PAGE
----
A direct causal relationship between low vitamin D levels and an increased risk of death has been reported. The study, published in the Annals of Internal Medicine, used Mendelian randomisation to interrogate UK Biobank data.
People under 35 years old taking calcium supplements show significant improvements in their bone mineral density. This suggests they will have a lower risk of osteoporosis in later life, according to a study published in eLife.
A new study published in the Journal of Bone and Mineral Research suggests that higher blood levels of chemokine CXCL9 may be linked to a higher risk of osteoeporotic hip fractures in older men.
Low levels of vitamin D are associated with high levels of inflammation, according to research published in the International Journal of Epidemiology. The Australian scientists suggest that vitamin D could be used as a biomarker for identifying people at risk of severe inflammatory illnesses.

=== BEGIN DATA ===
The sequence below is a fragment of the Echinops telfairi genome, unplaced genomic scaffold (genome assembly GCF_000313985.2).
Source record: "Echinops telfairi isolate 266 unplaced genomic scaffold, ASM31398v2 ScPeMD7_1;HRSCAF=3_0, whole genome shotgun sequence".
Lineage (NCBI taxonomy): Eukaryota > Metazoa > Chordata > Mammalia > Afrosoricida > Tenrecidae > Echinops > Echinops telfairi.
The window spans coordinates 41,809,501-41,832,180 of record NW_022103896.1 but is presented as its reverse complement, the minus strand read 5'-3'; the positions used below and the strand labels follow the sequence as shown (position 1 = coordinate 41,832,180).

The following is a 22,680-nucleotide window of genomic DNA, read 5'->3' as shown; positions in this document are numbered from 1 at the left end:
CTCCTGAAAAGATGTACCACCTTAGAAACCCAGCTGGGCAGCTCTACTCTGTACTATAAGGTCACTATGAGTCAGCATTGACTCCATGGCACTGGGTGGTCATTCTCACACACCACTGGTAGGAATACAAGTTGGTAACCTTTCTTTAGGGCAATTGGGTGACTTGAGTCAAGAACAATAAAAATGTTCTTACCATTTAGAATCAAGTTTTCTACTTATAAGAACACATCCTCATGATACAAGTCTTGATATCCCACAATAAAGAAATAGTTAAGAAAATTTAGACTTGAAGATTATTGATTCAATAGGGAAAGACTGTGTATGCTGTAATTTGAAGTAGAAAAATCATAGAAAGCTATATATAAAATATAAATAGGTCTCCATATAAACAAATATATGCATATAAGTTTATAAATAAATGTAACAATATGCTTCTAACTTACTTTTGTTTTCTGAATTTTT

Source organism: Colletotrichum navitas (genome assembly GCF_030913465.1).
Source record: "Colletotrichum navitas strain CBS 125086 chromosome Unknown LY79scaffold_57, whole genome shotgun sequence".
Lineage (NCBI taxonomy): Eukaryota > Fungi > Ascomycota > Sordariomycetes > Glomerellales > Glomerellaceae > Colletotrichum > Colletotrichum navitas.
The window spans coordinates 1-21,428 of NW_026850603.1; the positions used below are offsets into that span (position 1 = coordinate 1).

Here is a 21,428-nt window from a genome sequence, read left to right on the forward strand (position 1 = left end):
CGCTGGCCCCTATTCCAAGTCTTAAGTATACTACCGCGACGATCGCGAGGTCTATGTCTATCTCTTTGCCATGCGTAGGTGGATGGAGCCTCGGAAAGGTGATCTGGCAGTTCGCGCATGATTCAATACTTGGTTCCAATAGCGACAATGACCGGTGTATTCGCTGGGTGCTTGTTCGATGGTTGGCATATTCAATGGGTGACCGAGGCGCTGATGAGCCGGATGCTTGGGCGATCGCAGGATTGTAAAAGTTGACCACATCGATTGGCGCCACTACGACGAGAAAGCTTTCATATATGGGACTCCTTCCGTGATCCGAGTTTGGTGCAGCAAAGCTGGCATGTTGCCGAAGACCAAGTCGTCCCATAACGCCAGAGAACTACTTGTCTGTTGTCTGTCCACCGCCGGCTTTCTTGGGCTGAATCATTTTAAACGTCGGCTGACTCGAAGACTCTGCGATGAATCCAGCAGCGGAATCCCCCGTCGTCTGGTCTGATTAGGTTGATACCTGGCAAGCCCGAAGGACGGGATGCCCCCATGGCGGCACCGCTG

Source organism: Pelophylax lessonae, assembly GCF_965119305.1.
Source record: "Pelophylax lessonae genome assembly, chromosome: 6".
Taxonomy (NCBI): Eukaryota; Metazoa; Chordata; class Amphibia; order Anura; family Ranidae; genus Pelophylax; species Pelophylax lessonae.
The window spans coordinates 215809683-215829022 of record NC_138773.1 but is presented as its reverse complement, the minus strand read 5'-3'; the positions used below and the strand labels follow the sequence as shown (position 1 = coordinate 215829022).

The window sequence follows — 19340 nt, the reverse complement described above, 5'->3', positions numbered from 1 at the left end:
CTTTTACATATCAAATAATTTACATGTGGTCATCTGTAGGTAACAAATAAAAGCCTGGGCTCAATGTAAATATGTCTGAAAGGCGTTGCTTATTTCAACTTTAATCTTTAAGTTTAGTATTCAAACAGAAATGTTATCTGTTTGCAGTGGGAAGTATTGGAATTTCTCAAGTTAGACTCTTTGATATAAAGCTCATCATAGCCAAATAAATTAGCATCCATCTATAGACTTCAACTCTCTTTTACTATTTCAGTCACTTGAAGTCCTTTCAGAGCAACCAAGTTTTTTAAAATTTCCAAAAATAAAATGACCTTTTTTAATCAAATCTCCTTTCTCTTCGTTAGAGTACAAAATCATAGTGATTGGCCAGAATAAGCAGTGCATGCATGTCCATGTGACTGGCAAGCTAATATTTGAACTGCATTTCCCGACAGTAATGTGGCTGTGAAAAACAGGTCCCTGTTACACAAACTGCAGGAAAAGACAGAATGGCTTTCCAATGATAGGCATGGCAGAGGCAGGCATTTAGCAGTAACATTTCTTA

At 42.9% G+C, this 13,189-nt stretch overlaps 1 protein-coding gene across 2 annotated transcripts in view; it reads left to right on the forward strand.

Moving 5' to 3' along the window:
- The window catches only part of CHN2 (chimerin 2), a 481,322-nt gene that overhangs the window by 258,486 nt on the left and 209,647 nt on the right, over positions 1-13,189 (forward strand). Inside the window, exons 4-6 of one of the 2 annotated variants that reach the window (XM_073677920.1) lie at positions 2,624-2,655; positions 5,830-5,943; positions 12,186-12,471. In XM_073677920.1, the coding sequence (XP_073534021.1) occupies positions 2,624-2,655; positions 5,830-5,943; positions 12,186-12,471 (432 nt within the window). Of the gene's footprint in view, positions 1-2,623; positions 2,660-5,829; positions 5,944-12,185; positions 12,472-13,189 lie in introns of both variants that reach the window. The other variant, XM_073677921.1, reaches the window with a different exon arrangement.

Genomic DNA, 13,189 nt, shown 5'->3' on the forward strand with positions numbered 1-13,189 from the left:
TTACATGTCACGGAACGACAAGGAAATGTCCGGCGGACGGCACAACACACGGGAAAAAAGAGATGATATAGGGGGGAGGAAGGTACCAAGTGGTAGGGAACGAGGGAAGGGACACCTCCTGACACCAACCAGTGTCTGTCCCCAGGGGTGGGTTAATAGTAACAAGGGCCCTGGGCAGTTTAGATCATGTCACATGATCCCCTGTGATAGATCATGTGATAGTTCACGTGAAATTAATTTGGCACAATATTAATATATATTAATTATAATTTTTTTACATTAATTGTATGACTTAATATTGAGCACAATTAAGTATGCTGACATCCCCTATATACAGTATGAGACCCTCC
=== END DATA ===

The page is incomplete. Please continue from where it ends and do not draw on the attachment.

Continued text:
A new consensus statement, published in the British Journal of Sports Medicine and endorsed by the Royal Osteoporosis Society, advises on the value of physical activity for improving symptoms in osteoporosis patients.
Urine and blood analyses, published in the Journal of Clinical Endocrinology and Metabolism, indicate that higher endocrine-disrupting chemical levels are correlated with lower bone mineral density in adolescent males.